Multiple oils work well for making lavender oil. Keep in mind if wanting to use lavender oil for the kitchen you will one that is edible. Here are the very best oils to use along with their benefits.

Jojoba Oil– This oil absorbs quickly into the skin and provides long-lasting moisturization. A great option if using lavender oil for skincare use.

Olive Oil– Another great option for skin care, olive oil helps reduce inflammation, deeply hydrates, and is a great option for multi-use lavender oil as olive oil is also edible.

Avocado Oil– Helps relieve inflammation from eczema and psoriasis. It also is a great oil to help treat sunburn and can accelerate wound healing. This oil is an excellent option as it is also edible while providing wonderful benefits to the skin.

Sweet Almond Oil– A good source of vitamin E and is rich in antioxidants. A power moisturizer this oil is edible and an excellent oil for infusing with lavender.

Directions

Cut the lavender and allow it to hang dry in a well-ventilated area for about a week. I use my kitchen for this as the display is lovely while the lavender is drying. To speed up the process please below.

dried lavender buds in a jar

Using a pint-sized jar, fill it up to about 3/4 of the way.

pouring oil into a jar of lavender

Pour the carrier oil over to finish filling up the pint-sized jar. Place lid on.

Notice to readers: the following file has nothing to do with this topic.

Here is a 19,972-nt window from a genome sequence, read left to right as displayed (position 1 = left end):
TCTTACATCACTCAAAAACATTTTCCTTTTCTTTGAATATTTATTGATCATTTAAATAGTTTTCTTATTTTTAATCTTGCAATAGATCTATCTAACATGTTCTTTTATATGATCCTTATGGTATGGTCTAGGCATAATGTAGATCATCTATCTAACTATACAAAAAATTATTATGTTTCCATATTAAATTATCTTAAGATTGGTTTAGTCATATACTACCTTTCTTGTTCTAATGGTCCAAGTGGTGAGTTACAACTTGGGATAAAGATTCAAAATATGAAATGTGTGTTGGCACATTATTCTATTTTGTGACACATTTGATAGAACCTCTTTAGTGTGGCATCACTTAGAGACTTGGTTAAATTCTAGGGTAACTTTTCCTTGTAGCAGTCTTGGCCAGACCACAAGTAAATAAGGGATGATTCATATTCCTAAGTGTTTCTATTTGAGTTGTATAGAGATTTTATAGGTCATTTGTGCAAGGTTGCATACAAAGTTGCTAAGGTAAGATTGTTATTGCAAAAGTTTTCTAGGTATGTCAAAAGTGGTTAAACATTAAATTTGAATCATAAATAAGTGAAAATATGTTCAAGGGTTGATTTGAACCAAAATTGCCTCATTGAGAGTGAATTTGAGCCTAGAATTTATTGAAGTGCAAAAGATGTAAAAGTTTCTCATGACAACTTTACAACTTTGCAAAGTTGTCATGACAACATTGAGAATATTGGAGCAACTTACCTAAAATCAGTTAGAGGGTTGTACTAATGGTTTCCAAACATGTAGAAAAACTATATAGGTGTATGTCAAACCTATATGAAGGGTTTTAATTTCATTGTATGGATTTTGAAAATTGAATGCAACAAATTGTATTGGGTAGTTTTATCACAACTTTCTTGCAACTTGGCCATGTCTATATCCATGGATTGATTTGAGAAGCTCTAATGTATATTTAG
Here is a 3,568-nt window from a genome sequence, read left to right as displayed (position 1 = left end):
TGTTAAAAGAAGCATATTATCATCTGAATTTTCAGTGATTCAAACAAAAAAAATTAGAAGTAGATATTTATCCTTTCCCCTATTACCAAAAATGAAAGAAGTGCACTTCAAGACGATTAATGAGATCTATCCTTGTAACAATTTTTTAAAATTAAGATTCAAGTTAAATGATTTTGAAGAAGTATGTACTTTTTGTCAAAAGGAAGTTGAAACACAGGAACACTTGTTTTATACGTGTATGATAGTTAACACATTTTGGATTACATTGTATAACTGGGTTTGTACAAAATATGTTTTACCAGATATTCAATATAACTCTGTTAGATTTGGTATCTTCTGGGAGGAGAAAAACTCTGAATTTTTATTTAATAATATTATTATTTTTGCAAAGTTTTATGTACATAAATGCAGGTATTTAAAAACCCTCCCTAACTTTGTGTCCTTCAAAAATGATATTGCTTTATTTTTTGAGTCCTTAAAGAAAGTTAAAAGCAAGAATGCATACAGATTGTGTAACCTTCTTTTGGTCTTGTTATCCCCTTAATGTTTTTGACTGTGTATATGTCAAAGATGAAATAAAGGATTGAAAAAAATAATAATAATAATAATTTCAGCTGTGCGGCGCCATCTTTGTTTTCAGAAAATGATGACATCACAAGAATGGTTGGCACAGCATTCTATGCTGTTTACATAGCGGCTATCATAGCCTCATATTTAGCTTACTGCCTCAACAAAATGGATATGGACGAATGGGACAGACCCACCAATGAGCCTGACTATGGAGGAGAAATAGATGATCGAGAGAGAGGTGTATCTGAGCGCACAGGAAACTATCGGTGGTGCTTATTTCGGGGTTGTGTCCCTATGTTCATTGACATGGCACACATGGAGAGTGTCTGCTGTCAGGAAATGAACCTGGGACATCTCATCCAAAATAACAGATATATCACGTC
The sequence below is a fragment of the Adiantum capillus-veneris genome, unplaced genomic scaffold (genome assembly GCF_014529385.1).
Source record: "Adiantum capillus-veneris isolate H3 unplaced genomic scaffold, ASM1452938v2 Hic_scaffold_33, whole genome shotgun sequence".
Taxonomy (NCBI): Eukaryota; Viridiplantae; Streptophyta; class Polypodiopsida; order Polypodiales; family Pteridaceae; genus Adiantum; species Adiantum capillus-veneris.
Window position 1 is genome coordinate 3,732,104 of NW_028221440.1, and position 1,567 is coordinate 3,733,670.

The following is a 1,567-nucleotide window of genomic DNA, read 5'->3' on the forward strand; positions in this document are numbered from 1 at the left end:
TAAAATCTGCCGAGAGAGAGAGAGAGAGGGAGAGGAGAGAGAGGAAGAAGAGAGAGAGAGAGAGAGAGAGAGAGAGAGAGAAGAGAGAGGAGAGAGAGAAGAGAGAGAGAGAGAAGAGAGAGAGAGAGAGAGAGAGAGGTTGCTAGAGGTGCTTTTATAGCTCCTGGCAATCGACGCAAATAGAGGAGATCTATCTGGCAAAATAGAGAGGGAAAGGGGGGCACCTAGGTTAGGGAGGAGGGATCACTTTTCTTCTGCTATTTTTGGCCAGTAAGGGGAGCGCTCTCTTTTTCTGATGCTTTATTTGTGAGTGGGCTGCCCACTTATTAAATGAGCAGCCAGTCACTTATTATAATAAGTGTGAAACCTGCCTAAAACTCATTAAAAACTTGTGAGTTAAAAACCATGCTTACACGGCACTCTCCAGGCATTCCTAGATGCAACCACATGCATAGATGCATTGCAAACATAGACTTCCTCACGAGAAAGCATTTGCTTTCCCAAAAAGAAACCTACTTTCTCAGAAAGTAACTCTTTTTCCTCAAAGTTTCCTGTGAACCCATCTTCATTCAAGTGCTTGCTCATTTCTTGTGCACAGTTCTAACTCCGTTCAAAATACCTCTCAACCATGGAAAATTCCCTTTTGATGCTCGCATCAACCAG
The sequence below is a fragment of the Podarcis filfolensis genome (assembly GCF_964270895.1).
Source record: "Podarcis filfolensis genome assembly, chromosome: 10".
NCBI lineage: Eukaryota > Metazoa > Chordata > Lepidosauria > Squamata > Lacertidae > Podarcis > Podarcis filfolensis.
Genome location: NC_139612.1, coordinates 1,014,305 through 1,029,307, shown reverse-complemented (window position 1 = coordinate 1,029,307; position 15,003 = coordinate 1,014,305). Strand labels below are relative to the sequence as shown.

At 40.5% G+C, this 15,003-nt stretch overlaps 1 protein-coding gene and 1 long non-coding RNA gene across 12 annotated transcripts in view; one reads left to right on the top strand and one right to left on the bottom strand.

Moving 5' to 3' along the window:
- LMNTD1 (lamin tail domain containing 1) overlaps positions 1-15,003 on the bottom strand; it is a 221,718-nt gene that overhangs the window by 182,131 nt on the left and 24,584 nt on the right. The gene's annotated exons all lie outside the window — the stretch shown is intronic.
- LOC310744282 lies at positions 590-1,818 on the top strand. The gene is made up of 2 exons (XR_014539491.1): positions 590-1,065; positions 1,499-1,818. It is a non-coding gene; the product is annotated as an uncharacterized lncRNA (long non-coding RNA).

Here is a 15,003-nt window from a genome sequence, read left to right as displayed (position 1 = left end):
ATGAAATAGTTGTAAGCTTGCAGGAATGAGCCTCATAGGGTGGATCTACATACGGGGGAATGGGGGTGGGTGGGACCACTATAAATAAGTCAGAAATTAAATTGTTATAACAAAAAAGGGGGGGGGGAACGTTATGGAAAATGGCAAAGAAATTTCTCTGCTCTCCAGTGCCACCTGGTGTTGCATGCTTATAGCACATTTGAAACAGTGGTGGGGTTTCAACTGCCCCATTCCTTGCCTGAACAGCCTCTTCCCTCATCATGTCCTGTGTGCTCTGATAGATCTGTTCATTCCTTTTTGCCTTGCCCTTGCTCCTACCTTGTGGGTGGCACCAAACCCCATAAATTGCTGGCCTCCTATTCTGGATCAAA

lavender and a carrier oil in a jar

Put the jar in a sunny location like a window sill and allow it to sit for at least a week but no more than 3 weeks. Every day shake the jar to make sure the lavender isn’t resting on the surface. For this, it’s best to place the jar somewhere you can see it so you don’t forget.

After 1 week (or longer if you decided to let it sit longer), take a fine mesh strainer and place it over a bowl. Pour the oil through to strain off the lavender.

Transfer the oil into a jar for storage. The oil is ready to use.

Notes

  • Make sure to thoroughly dry your lavender before using it. See drying tips below.
  • If you find you have pieces that have fallen into the oil you can opt to use a cheesecloth in addition to the strainer. Simply place the cheesecloth directly into the fine mesh strainer and then pour the oil to strain.
  • The lavender can be infused for up to 3 weeks.
  • Be sure to shake at least once per day to ensure the lavender does not sit too long on the surface of the oil.
  • Make sure to choose the right oil for your intended uses.
  • Store in a cool dry place in a covered container.

Quicker Ways To Dry Lavender

Oven: Set the oven on low about 200℉. Lay the lavender out evenly in a thin row on a baking sheet. Place the baking sheet in the oven for 10 minutes. If the lavender still feels moist rotate the stalks and then leave them in for another 5 minutes.